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Do more people recover from chronic fatigue syndrome with CBT or GET than with other treatments?

Discussion in 'Latest ME/CFS Research' started by Dolphin, Feb 16, 2017.

  1. Dolphin

    Dolphin Senior Member

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    Hutan, slysaint, Cheshire and 5 others like this.
  2. Dolphin

    Dolphin Senior Member

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    Doesn't look like it was sent out for peer review
     
  3. Jonathan Edwards

    Jonathan Edwards Senior Member

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    We seem to live in a world full of people digging holes for themselves. What is perhaps more surprising is to see who is passing them a fresh spade.
     
  4. Sasha

    Sasha Fine, thank you

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    I'm surprised it's not open access.

    But the argument seems to be "our results are consistent with other results therefore our methodology must have been right", completing ignoring the fact that their methodology was screamingly and demonstrably wrong.

    So if a faulty methodology produces similar results to other studies, it suggests that something was wrong with those other studies too.

    Except in PACEland, apparently.
     
  5. Sasha

    Sasha Fine, thank you

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    What do you mean? Surely the journal is obliged to provide them with a platform for a response?
     
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  6. trishrhymes

    trishrhymes trishrhymes.wordpress.com

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    So what they are basically saying is, we made sure we changed the criteria for recovery so our results would be in line with previous research - which was all small studies, mostly done by us, and using equally invalid measures...

    So that's all right then...

    In fact what they are admitting, though they may not be bright enough to realise it, is that there was no point doing the PACE trial, since the sole aim was to fiddle the data to fit previous results.

    They show a breathtaking lack of understanding of scientific method.

    :rolleyes::cry::vomit::bang-head:
     
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  7. Sidereal

    Sidereal Senior Member

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    Bizarre argument I haven't seen trotted out before. No one claimed that baseline expectations influenced self-reported outcomes at 12 months but that the CBT/GET which consists of altering patient beliefs and expectations over months and months of "treatment" influenced how they rated their symptoms at the end of the study.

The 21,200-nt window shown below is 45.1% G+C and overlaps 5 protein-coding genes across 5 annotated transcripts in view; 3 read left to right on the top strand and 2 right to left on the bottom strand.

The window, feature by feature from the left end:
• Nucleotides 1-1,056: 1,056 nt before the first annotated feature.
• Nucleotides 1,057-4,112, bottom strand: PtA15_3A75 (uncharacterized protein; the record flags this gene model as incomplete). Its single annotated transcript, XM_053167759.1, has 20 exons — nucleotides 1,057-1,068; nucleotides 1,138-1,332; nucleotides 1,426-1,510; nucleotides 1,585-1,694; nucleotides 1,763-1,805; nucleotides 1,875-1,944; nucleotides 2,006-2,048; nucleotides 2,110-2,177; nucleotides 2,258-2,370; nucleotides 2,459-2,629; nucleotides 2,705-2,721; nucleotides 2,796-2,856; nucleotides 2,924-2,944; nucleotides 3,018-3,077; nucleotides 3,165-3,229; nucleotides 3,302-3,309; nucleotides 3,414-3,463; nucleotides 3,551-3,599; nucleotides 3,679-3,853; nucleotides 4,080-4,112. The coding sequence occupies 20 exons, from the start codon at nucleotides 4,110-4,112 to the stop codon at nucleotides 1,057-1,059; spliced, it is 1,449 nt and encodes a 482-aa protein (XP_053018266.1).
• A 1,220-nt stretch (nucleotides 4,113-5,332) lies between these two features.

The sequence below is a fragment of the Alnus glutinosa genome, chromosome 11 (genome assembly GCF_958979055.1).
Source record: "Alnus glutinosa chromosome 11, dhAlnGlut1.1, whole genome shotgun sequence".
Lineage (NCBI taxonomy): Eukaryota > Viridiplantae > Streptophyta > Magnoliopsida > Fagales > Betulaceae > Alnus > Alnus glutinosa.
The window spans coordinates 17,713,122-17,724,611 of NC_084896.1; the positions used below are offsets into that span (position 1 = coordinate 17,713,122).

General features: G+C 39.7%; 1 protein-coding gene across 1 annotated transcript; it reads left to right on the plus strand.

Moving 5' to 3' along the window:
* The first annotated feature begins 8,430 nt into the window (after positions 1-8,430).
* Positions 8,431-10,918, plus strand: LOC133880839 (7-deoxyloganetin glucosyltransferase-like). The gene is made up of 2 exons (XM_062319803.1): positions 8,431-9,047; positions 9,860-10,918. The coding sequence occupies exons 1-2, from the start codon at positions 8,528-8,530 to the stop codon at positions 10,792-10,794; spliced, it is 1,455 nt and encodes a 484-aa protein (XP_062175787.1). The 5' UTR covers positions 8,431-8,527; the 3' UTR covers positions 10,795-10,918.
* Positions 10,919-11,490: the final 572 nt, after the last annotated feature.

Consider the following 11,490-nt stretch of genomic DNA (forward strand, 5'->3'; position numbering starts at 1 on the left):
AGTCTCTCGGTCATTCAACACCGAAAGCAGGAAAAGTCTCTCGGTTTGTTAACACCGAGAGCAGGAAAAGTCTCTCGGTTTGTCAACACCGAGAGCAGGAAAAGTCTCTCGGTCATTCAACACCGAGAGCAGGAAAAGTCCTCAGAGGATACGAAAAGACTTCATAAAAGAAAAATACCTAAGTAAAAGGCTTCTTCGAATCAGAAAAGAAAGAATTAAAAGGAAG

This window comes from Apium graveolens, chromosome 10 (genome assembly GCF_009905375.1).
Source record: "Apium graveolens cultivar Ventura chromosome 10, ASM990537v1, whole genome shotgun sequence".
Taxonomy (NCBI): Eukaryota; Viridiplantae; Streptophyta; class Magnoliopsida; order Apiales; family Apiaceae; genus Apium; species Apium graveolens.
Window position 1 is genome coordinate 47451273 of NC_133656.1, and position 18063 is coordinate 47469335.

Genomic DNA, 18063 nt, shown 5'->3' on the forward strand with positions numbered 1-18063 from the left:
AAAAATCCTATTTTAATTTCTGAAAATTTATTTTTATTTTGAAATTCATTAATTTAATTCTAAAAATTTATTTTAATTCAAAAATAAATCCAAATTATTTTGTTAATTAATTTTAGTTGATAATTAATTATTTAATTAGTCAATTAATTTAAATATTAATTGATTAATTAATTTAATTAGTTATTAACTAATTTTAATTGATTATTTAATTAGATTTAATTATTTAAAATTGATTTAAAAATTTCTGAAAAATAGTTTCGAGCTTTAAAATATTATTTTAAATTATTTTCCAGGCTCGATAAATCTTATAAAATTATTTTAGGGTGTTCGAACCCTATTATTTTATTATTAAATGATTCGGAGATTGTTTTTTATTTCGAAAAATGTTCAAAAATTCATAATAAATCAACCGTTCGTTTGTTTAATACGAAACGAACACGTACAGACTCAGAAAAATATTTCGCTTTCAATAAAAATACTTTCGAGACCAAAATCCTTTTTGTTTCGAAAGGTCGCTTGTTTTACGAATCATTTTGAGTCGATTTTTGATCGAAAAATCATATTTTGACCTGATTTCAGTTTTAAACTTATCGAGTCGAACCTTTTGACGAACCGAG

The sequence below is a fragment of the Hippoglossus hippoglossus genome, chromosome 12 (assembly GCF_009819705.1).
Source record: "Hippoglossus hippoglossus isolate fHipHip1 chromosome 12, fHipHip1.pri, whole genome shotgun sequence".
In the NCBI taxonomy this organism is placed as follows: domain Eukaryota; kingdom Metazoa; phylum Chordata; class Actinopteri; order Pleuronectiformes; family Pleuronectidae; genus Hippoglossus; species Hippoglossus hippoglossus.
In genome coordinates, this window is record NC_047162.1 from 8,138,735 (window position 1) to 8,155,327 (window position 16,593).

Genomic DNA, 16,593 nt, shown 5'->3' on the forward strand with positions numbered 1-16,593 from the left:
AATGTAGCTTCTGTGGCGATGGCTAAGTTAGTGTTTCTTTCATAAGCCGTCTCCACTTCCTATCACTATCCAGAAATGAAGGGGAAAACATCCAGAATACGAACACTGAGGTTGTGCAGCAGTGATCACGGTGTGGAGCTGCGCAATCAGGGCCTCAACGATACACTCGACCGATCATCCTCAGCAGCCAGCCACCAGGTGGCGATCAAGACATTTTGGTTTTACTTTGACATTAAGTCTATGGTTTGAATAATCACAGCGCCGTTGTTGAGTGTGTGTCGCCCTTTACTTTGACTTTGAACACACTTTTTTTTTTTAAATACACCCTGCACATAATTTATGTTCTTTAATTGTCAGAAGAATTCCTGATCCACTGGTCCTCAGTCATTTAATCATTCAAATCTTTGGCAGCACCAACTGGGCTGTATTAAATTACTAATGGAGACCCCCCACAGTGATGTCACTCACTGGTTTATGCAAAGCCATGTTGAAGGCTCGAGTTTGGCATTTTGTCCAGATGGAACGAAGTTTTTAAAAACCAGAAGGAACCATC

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  8. AndyPR

    AndyPR I'm a DAD, I Donate, Advocate and Demonstrate

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  9. A.B.

    A.B. Senior Member

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    That the results are consistent with SOME of the rest of the literature doesn't mean that they are correct. The typical CBT/GET trial suffers from bad methodology in the form of lack of blinding, subjective primary outcomes and an inadequate control intervention just to name the most obvious problem.

    A useful analogy here is that throwing a loaded dice over and over again will give nicely consistent but biased results.

    Wilshica et. al. are telling them the dice is loaded. They respond by saying that the results are nicely consistent.
     
    Last edited: Feb 16, 2017
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  10. user9876

    user9876 Senior Member

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    I think this is a lie. They didn't mention recovery in there statistical analysis plan. They refer to their paper which is a post-hoc evaluation and not a detailed analysis plan.

    If it is meaningful to recover at an sf36-pf of 60 I would challenge them to give an example set of answers that they think are recovered.
     
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  11. user9876

    user9876 Senior Member

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    I notice they have not responded to the issue that the sf36 distribution is wrong for using the mean and SD

    I think their data may support occasional recovery or remission is possible because I seem to remember one or two patients who did seem to have good walking distances - but this was at random (SMC group if I remember).

    They don't seem to have tackled the objective vs subjective issues either.